The SyFy network might call to mind goofball grindhouse fare such as Lavalantula and Sharknado, but with its new horror anthology series Channel Zero it proves it is ready to be taken seriously in an entirely new way. The series, which debuted on October 11th 2016, promises to deliver a new storyline for each six-episode arc. Channel Zero’s twist to this approach is that each arc will be based off of a Creepypasta – short works of horror fiction designed to be shared on the internet in a viral fashion – and Channel Zero has decided to go big or go home by tackling one of the most well-known and admired Creepypastas of all, Candle Cove.
In the original short story by Kris Straub, patrons of an online chatroom reminisce about a cartoon show from their childhood: the titular Candle Cove. But their memories of this unusual, pirate-themed after-school program are hazy, and the seemingly innocent kid’s show grows increasingly menacing as more and more details of it are recalled.
Channel Zero: Candle Cove swaps out the setting of an online forum for a mid-American small town which experienced a rash of grisly, unsolved child murders in 1988. Famous child psychologist Mike Painter (Paul Schneider) survived the original killing spree but his twin brother did not. He returns to his hometown hoping to lay the demons of his past to rest but quickly finds himself in over his head and the nightmare beginning again. His childhood friends have become surly, suspicious adults, people are wandering in the woods behind his childhood home who shouldn’t be there, and his estranged mother (Fiona Shaw) treats him with an unusual amount of skepticism and fear. Worst of all, Candle Cove – the television series Mike became obsessed with during the weeks leading up to his brother’s disappearance – has begun airing again: before the eyes of his friends’ children and inside his own mind.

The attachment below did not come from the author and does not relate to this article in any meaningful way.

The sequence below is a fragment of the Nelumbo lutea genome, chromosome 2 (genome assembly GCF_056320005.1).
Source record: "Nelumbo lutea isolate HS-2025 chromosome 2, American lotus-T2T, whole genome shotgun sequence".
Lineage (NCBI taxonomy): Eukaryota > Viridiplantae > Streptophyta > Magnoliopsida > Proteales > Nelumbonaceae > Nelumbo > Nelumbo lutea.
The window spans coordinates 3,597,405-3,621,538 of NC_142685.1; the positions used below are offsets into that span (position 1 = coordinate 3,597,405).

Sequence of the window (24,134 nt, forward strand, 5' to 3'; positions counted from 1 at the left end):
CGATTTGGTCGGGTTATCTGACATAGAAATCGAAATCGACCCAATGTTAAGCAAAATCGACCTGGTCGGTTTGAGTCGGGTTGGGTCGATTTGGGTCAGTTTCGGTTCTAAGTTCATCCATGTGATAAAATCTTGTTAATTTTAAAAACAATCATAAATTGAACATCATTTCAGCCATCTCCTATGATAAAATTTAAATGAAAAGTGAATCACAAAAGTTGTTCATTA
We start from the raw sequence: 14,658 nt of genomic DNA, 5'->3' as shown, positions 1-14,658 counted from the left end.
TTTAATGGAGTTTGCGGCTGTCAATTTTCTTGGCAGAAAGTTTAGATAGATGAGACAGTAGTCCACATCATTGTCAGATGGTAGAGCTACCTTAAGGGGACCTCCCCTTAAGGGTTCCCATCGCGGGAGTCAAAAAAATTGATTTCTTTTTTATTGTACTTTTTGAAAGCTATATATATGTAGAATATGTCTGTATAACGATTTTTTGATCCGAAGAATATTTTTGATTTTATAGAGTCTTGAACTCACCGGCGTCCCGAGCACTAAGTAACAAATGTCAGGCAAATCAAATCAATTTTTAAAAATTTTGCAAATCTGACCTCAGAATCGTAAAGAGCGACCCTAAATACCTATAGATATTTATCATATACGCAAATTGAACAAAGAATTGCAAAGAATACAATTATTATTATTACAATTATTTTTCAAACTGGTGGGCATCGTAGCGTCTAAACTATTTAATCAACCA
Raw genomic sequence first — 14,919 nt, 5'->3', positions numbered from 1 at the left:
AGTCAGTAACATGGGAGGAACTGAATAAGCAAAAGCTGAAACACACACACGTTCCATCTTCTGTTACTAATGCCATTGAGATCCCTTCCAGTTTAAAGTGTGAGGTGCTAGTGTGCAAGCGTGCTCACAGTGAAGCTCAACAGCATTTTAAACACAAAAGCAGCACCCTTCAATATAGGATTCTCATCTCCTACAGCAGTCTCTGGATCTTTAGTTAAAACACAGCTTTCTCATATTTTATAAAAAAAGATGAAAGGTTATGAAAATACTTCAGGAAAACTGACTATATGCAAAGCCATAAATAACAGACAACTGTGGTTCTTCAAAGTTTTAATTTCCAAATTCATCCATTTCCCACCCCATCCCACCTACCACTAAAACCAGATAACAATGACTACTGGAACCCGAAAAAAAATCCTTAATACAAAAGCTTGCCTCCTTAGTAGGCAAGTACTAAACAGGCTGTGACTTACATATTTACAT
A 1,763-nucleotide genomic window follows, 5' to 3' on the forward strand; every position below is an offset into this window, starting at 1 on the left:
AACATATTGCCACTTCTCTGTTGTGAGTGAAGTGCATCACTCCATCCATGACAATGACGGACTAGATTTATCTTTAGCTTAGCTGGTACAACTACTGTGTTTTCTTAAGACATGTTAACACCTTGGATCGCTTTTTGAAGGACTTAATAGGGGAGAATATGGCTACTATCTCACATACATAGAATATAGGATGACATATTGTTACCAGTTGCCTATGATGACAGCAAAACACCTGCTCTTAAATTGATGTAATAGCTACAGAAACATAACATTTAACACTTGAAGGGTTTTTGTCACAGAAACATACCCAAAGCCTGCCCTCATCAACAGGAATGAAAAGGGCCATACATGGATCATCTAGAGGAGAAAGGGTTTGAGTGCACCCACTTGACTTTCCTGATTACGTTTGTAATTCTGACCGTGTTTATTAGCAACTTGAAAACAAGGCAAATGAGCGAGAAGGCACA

Channel Zero will naturally earn comparisons to American Horror Story which follows a similar format, but if the first episode of the Candle Cove arc is any indication, it is hardly derivative or a knock-off. Both the small town frozen in time and the hallucinatory manner in which Mike moves through it owe a great deal to Twin Peaks, and the increasingly revelatory flashbacks to his dark childhood call to mind the best works of Stephen King. Meanwhile, the series is already earning favorable comparisons to the Netflix smash hit Stranger Things. Schneider, who is best remembered by many as the womanizing architect Mark Brendanawicz from the early seasons of Parks & Recreation, proves that he can play troubled and disturbed very, very well. Then there is Shaw whose run on True Blood as the villainous Marnie Stonebrook was just one of her dark roles, and who more than has what it takes to anchor a show about murderous pirate skeleton puppets.
As befits its source material, Channel Zero: Candle Cove is low on gore but high on creep factor. Fans of the original story might find both the expansion of the stories universe and its migration in setting jarring, but the adaptation feels like it has gone out of its way to preserve the integrity of the story while mining it for some good, disturbing, slow-burn horror that will keep the nightmares coming long after the puppet skeletons on the TV screen have stopped dancing. For comparison, check out the Candle Cove short story that started it all here, and then enjoy the trailer for Channel Zero: Candle Cove right here: